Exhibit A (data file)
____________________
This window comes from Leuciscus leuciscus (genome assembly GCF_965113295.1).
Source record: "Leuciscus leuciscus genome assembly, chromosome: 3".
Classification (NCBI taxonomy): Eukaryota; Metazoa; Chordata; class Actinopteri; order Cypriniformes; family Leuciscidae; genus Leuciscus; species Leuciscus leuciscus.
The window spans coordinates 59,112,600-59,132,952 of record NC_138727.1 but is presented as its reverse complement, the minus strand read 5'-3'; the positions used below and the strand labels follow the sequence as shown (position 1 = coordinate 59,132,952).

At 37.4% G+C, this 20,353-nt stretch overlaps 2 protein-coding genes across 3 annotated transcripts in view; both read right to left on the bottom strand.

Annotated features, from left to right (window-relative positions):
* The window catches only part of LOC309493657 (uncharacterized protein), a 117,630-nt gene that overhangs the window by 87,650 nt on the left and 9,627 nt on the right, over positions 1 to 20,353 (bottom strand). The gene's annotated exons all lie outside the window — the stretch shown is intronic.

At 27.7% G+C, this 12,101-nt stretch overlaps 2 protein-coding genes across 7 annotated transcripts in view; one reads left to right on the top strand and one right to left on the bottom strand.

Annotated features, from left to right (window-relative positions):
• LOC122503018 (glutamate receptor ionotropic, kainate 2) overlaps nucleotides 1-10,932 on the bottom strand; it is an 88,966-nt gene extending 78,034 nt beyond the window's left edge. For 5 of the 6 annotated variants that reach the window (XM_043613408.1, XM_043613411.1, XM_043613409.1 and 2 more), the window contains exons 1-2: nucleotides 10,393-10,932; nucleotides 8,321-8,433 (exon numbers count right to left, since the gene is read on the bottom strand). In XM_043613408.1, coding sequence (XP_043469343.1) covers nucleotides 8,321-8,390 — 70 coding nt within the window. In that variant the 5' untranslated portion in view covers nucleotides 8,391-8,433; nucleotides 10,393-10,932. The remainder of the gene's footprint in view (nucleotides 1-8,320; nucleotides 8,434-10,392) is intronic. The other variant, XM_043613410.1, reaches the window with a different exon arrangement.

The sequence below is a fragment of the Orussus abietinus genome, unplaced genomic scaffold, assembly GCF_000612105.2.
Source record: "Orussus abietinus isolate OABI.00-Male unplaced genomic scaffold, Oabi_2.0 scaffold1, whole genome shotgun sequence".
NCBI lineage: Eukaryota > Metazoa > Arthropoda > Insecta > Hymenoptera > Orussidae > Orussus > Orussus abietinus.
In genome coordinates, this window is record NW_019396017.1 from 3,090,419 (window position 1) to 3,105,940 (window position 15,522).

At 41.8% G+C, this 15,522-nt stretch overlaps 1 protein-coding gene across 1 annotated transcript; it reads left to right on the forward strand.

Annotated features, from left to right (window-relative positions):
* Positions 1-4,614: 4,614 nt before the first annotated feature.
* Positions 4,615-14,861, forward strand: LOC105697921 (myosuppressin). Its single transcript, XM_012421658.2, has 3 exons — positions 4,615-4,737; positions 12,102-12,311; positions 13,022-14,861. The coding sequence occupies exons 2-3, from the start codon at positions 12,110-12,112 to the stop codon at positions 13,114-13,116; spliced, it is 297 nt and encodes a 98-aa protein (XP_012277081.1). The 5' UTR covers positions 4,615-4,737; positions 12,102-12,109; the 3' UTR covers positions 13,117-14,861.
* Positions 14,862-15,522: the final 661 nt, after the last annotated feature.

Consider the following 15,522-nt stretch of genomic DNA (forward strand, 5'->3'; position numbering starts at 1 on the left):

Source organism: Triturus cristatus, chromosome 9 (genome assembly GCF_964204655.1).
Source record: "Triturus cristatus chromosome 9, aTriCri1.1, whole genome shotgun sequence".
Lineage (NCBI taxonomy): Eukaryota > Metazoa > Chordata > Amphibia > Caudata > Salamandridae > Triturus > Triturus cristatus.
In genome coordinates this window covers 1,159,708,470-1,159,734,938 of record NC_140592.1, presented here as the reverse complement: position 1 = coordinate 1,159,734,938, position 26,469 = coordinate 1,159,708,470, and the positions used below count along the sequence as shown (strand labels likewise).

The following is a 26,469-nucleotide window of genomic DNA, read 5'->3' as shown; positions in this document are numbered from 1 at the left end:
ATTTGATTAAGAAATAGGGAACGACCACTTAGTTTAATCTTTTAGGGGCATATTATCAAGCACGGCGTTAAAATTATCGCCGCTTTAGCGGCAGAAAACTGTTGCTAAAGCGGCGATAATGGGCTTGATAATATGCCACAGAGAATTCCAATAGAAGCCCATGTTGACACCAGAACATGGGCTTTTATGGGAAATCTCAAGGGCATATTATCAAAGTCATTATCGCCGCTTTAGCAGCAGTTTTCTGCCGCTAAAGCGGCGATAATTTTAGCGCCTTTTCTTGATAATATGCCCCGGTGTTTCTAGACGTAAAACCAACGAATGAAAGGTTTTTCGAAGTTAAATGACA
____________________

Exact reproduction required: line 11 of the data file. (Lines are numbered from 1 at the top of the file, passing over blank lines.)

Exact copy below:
The sequence below is a fragment of the Orussus abietinus genome, unplaced genomic scaffold, assembly GCF_000612105.2.